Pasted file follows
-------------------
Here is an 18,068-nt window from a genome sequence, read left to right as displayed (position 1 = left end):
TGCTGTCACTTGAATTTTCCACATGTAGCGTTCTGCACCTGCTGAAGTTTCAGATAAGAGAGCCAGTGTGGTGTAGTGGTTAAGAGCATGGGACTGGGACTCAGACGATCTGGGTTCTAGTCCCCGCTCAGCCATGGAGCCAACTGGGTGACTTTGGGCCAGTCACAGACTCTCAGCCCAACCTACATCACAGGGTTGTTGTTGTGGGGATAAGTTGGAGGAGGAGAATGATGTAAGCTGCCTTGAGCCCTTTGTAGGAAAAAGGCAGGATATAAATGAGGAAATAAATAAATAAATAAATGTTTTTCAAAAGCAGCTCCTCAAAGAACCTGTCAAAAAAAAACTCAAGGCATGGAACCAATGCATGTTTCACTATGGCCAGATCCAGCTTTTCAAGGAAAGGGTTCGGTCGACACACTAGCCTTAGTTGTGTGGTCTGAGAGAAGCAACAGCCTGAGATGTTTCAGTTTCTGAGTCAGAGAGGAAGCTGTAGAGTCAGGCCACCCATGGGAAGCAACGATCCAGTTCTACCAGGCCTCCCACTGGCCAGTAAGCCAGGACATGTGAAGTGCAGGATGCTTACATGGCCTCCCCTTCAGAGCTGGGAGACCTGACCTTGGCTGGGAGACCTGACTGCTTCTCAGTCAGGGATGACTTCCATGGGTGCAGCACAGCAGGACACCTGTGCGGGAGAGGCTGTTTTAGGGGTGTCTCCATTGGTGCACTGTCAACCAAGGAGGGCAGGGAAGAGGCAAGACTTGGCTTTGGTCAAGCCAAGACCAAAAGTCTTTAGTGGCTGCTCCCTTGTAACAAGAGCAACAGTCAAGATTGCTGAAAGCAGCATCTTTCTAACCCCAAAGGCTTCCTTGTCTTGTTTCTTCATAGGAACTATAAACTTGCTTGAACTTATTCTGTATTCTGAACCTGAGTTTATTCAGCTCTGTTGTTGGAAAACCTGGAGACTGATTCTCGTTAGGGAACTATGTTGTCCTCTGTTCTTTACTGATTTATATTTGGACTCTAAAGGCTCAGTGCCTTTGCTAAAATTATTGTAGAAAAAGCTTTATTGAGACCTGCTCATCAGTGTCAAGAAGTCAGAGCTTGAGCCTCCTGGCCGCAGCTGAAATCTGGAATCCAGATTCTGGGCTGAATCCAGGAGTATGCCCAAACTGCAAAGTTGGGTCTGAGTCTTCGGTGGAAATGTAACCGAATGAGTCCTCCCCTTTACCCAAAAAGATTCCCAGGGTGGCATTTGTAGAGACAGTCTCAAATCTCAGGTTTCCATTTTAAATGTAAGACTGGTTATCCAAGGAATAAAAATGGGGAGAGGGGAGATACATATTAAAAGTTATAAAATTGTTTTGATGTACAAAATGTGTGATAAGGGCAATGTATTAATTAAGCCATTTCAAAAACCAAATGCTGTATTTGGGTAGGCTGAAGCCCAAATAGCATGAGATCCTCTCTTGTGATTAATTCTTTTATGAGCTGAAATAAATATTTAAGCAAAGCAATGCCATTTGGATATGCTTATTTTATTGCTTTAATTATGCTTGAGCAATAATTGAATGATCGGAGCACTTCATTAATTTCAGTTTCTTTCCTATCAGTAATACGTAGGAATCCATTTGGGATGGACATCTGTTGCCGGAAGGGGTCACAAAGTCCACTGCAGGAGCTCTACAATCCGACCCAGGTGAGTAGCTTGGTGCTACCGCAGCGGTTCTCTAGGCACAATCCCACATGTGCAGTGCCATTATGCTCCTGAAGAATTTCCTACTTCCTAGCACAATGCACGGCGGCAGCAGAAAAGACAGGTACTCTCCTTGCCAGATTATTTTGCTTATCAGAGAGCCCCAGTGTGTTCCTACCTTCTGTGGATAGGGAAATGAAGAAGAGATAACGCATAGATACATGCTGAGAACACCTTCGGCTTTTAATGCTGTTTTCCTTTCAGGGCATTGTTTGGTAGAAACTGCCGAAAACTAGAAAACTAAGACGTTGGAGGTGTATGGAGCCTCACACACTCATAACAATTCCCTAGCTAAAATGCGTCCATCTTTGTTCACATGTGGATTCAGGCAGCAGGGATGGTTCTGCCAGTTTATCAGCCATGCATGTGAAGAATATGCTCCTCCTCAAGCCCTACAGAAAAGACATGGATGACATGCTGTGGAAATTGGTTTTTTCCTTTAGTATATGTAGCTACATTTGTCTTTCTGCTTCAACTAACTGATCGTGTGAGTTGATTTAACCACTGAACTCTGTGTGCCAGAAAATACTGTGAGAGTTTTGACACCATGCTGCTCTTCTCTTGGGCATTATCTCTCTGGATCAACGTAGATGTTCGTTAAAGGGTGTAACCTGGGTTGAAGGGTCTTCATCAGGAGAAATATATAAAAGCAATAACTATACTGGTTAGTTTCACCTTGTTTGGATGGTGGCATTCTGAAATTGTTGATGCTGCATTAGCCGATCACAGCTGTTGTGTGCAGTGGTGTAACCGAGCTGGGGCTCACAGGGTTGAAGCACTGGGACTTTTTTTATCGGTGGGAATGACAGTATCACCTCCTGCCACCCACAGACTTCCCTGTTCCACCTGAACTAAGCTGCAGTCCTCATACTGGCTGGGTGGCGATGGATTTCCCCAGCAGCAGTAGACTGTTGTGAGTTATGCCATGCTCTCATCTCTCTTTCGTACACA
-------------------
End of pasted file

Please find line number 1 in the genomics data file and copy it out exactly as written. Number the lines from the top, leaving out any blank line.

Here is an 18,068-nt window from a genome sequence, read left to right as displayed (position 1 = left end):